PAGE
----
New Sri Lankan sprint queen under scrutiny in the Caribbean | Sunday Observer

New Sri Lankan sprint queen under scrutiny in the Caribbean

8 January, 2023

Sri Lanka’s reigning sprint queen Amasha de Silva is confident of aiming for a medal at the Asian Games in Hangzhou, China this year as she is currently being tried and tested in the Caribbean where there is no shortage of fast women.

The postponement of the 2022 quadrennial event to this year has come as a blessing in disguise for the 23-year-old Sri Lankan lass who is undergoing training in Trinidad & Tobago since last August.

“The training methods are slightly different. I learned new things and I am taking it step by step. We are in the preparation period where the intensity is more,” said the three-time national champion who has come under the wing of Ian Carter.

She has virtually received personal attention since it is off season for Trinidad’s national athletes and the majority of them train in the United States.

“I am training alone. The focus is on me and they are testing my performance. The coaches are friendly. I feel I am starting to improve and getting better every day with power training in the gym and other drills,” said Amasha who is on her maiden overseas training stint sponsored by the National Olympic Committee.

“My goal is a medal at the Asian Games,” said Amasha whose personal best in the 100 metres is 11.55 seconds whereas the qualification for the Games is 11.40. Her personal best in the 200m is 24.05.

A product of Swarnamalee Balika Vidyalaya, Kandy, her career peaked in 2018 winning the 100-200m double at the South Asian Junior Athletic Championship held in Colombo, setting a record of 11.92 in the 100m heats in addition to winning gold medals with the 4x100m and 4x400m relay teams. She went on to win silver medals at the 18th Asian Junior Athletics Championships in Japan clocking 11.71 (100m) and 24.47 (200m). She also represented Sri Lanka at the World Under-20 Athletic Championship in Finland advancing to the semifinals after being placed fifth in one of the heats.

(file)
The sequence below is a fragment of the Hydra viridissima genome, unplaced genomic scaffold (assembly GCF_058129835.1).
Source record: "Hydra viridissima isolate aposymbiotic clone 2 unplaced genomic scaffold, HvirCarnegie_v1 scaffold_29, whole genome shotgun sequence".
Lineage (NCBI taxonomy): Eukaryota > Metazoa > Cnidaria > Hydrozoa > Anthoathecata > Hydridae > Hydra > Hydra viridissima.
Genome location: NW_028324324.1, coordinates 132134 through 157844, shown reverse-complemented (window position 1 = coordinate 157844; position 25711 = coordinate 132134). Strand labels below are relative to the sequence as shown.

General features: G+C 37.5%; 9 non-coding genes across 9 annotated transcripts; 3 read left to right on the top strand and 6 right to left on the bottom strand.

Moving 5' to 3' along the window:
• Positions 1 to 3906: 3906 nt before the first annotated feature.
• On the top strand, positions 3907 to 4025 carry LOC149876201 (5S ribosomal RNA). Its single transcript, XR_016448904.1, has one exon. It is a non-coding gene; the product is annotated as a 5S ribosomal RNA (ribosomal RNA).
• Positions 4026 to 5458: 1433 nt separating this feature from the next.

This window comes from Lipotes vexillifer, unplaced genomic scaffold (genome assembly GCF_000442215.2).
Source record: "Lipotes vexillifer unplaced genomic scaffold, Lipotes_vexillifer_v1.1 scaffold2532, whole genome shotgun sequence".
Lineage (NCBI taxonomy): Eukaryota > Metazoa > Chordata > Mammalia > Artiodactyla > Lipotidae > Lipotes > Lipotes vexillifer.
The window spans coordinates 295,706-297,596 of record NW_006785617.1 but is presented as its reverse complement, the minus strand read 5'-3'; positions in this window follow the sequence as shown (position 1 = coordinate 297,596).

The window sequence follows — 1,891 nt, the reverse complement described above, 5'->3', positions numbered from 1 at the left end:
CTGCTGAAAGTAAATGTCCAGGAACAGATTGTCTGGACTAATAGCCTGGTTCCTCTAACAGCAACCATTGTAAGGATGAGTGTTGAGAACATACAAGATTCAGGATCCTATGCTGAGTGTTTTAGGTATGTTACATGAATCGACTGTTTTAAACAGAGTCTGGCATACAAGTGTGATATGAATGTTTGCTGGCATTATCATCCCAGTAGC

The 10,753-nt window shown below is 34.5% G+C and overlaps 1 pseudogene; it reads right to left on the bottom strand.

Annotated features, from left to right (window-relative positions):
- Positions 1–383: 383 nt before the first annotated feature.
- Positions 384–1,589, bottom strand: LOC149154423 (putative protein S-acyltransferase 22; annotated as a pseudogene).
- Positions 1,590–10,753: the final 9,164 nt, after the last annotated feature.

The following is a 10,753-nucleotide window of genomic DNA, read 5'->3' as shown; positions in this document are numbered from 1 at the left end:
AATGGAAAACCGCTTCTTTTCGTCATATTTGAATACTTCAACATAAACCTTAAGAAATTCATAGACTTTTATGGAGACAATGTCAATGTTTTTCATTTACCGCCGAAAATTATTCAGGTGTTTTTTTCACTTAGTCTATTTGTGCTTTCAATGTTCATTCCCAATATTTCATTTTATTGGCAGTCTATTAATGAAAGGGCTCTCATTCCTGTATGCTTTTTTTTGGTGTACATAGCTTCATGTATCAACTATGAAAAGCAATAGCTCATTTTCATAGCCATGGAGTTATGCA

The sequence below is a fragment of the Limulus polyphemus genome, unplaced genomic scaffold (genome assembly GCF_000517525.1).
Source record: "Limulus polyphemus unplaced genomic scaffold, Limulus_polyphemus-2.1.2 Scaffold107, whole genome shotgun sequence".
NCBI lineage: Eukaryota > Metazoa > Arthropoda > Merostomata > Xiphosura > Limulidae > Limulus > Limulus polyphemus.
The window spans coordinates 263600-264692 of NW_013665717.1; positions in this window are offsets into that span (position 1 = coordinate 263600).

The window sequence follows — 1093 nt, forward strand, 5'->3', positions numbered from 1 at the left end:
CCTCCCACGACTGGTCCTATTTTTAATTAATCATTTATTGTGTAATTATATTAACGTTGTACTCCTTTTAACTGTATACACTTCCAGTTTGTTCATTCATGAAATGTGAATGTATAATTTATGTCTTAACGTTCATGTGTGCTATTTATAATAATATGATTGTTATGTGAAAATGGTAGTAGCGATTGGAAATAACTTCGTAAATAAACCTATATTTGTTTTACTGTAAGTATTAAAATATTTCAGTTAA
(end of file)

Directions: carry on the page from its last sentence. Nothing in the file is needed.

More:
Silver medallist in the 100m and 4x100m relay at the 60th National Inter-State Senior Athletics Championships in Patiala, India last year, she has been consistent since winning her maiden national title in December 2020. Silver medallist in the 100m at the 2019 Nationals, she anchored Sri Lanka’s gold medal winning 4x100m women’s relay team at the 2019 Kathmandu Games but was one of two athletes who were stricken by dengue while the outbreak of the COVID-19 pandemic also put her career on hold.

“I took a break from athletics and rested to recover after contracting dengue,” said Amasha who joined the Army Women’s Volunteer Corps in October 2019. Her career has also been plagued by a back injury which is been carefully monitored during her training in Trinidad where she was joined by her coach Sanjeewa Weerakkody for a month.

Weerakkody is scientifically preparing Amasha not only for the Asian Games but also for the 2024 Paris Olympics. He was overwhelmed by the wealth of knowledge gained from discussions with coaches like Carter who is Athletic Director at Trinidad Universities and also of the National Youth pool.

“Knowledge sharing is important. Our coaching knowledge is inadequate. What we don’t know we should tell. If we say we don’t know only, others will tell. Coaching is science-based and having the ability to adapt,” said Weerakkody who is Assistant Director of Physical Education and Sports in the Kandy education zone and has been coaching since 2001.

He got familiar with acceleration drills by strengthening body during the first 20 or 30 metres and proper breathing. Amasha has also been working more on gluteal muscle exercises to improve hip thrust and strength needed for a sprinter.

“Her acceleration skills have improved because of these drills,” acknowledged Weerakkody who is confident Amasha can qualify for the Olympics from Asian competitions next year.

“I will train hard and do my best to win a medal at the Asian Games,” said Amasha whose inspiration is Commonwealth Games bronze medallist Yupun Abeykoon in addition to Olympic stars Jamaican Shelly-Ann Fraser-Pryce and American Allyson Felix as her role models in the sport.

At the pace she is progressing Amasha could also come within sniffing distance of Olympic medallist Susanthika Jayasinghe’s national 100m record of 11.15 in the future. (AO)